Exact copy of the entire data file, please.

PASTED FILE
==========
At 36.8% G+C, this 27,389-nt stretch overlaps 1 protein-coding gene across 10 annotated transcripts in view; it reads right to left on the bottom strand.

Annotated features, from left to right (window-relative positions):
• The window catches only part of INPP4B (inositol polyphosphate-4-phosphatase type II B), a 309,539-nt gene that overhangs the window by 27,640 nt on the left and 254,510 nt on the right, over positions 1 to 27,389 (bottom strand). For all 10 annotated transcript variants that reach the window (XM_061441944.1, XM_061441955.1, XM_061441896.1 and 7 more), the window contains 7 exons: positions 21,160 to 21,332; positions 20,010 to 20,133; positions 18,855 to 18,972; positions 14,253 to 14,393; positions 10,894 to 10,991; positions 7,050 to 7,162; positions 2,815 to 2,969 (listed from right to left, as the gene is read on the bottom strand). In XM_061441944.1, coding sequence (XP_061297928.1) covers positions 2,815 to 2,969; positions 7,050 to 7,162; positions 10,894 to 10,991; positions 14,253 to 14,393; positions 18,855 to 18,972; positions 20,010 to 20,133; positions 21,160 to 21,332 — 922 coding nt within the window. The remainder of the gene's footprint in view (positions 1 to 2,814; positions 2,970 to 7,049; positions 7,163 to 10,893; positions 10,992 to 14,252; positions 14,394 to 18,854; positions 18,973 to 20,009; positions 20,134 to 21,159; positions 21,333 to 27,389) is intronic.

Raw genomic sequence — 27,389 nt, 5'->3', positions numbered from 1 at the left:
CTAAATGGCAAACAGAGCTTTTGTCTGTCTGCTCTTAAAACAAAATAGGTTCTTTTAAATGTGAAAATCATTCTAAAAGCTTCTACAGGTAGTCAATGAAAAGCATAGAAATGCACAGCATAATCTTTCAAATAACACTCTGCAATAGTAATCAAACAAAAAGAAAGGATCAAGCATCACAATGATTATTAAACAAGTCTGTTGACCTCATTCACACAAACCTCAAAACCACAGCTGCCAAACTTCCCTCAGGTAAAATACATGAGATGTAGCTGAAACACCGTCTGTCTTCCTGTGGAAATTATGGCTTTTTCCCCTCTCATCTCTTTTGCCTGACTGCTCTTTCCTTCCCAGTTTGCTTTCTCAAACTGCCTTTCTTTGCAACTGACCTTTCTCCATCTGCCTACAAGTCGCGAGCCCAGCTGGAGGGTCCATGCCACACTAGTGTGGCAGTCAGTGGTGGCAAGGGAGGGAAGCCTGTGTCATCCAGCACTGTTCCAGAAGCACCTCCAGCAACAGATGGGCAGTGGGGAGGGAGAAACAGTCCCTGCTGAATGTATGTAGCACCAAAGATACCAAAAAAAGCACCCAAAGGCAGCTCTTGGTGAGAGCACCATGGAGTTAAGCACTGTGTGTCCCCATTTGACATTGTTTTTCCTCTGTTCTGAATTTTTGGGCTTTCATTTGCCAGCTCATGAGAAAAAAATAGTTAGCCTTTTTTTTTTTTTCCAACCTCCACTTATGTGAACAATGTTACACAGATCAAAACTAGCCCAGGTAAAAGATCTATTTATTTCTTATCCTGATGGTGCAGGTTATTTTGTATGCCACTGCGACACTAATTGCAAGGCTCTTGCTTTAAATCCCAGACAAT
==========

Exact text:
At 36.8% G+C, this 27,389-nt stretch overlaps 1 protein-coding gene across 10 annotated transcripts in view; it reads right to left on the bottom strand.

Annotated features, from left to right (window-relative positions):
• The window catches only part of INPP4B (inositol polyphosphate-4-phosphatase type II B), a 309,539-nt gene that overhangs the window by 27,640 nt on the left and 254,510 nt on the right, over positions 1 to 27,389 (bottom strand). For all 10 annotated transcript variants that reach the window (XM_061441944.1, XM_061441955.1, XM_061441896.1 and 7 more), the window contains 7 exons: positions 21,160 to 21,332; positions 20,010 to 20,133; positions 18,855 to 18,972; positions 14,253 to 14,393; positions 10,894 to 10,991; positions 7,050 to 7,162; positions 2,815 to 2,969 (listed from right to left, as the gene is read on the bottom strand). In XM_061441944.1, coding sequence (XP_061297928.1) covers positions 2,815 to 2,969; positions 7,050 to 7,162; positions 10,894 to 10,991; positions 14,253 to 14,393; positions 18,855 to 18,972; positions 20,010 to 20,133; positions 21,160 to 21,332 — 922 coding nt within the window. The remainder of the gene's footprint in view (positions 1 to 2,814; positions 2,970 to 7,049; positions 7,163 to 10,893; positions 10,992 to 14,252; positions 14,394 to 18,854; positions 18,973 to 20,009; positions 20,134 to 21,159; positions 21,333 to 27,389) is intronic.

Raw genomic sequence — 27,389 nt, 5'->3', positions numbered from 1 at the left:
CTAAATGGCAAACAGAGCTTTTGTCTGTCTGCTCTTAAAACAAAATAGGTTCTTTTAAATGTGAAAATCATTCTAAAAGCTTCTACAGGTAGTCAATGAAAAGCATAGAAATGCACAGCATAATCTTTCAAATAACACTCTGCAATAGTAATCAAACAAAAAGAAAGGATCAAGCATCACAATGATTATTAAACAAGTCTGTTGACCTCATTCACACAAACCTCAAAACCACAGCTGCCAAACTTCCCTCAGGTAAAATACATGAGATGTAGCTGAAACACCGTCTGTCTTCCTGTGGAAATTATGGCTTTTTCCCCTCTCATCTCTTTTGCCTGACTGCTCTTTCCTTCCCAGTTTGCTTTCTCAAACTGCCTTTCTTTGCAACTGACCTTTCTCCATCTGCCTACAAGTCGCGAGCCCAGCTGGAGGGTCCATGCCACACTAGTGTGGCAGTCAGTGGTGGCAAGGGAGGGAAGCCTGTGTCATCCAGCACTGTTCCAGAAGCACCTCCAGCAACAGATGGGCAGTGGGGAGGGAGAAACAGTCCCTGCTGAATGTATGTAGCACCAAAGATACCAAAAAAAGCACCCAAAGGCAGCTCTTGGTGAGAGCACCATGGAGTTAAGCACTGTGTGTCCCCATTTGACATTGTTTTTCCTCTGTTCTGAATTTTTGGGCTTTCATTTGCCAGCTCATGAGAAAAAAATAGTTAGCCTTTTTTTTTTTTTCCAACCTCCACTTATGTGAACAATGTTACACAGATCAAAACTAGCCCAGGTAAAAGATCTATTTATTTCTTATCCTGATGGTGCAGGTTATTTTGTATGCCACTGCGACACTAATTGCAAGGCTCTTGCTTTAAATCCCAGACAAT